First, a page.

The Chase family, though, were all equally and completely enthusiastic. I love that family. Wherever you are, Chase et al., you guys rock! They had heard there were more squid over in the rocky tidepools, so we headed that way. As we walked, Chase's sister told me, with a big smile, "I've never seen a real squid before, only on TV." Chase's father gallantly helped my loyal assistants, Ann and Carolyn, to navigate the rocks. The ladies were still smiling and enjoying themselves. They had stood back while I was playing with the kids, but seemed to be having a delightful time anyway. They'd already gotten their sucker rings, Carolyn for her grandchildren and Ann for "my baby sister, who's seventy-four going on four".
Chase found two squid sloshing back and forth in a deep pool. As I was trying to accurately gauge the depth of pool to figure out if I would drown while retrieving them, Chase's father simply plunged in to pull them out.
These were much better dissections. They weren't exactly fresh dead, but because they'd been in the water they were clean and less molested by birds. One of them even had a piece of meat (probably another squid) in its beak--its last meal! I love when that happens. More kids and families gathered around. Every single person was fabulous. Without exception. I could have happily talked to them forever. I pulled out a pen, punctured an ink sac, and handed the pen around so all the kids could draw. I popped the lens out of the one intact eye I could find. At Chase's insistence, I cut open a head so we could look at the brain.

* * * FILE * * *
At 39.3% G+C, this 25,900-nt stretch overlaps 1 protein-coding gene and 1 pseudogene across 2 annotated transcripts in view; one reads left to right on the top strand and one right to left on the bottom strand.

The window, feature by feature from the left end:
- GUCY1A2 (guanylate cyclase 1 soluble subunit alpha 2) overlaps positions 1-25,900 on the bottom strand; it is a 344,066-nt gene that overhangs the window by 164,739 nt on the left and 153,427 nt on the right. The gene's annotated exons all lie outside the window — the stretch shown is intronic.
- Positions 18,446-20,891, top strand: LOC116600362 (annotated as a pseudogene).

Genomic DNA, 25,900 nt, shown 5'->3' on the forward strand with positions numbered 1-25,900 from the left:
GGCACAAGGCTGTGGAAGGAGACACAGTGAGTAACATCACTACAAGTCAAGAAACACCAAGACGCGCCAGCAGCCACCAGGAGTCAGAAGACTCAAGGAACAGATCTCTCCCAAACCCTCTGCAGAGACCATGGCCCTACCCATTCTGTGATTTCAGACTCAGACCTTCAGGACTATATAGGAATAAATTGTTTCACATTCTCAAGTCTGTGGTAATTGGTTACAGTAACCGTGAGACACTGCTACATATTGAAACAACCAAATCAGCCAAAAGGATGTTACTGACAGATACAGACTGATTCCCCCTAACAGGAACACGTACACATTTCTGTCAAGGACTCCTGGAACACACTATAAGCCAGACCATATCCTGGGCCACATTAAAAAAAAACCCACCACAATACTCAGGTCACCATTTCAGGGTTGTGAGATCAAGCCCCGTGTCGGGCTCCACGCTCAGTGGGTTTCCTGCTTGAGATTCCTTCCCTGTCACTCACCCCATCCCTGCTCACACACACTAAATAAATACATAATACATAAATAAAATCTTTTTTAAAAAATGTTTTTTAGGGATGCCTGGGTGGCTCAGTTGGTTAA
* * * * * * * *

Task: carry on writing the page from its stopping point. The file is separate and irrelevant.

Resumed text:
The two beach squid and the first pool squid had all been immature females, but the last and smallest was a mature male. I actually squealed in scientific delight, and without really thinking about it, plunged into a full reproductive explanation to a bunch of 4-10 year old kids and their parents. And I mean full. "Here's the spermatophoric complex, where sperm is made. And here's the penis where it comes out. Look, these are spermatophores, little packets of sperm! See how they pop open in my hand? Isn't that cool?"
Kid: "What's sperm?"
Me: "Well, it's what mixes with eggs to make baby squid."
Um, yeah, that wasn't the most well-thought-out explanation, but it wasn't a question I was particularly prepared for. C'mon, how do you not know what sperm is? (That wasn't one of the four-year-olds, by the way.) Some parents seemed uncomfortable, or maybe just quiet, but no one got mad or ran away, and most of them nodded and looked on with interest.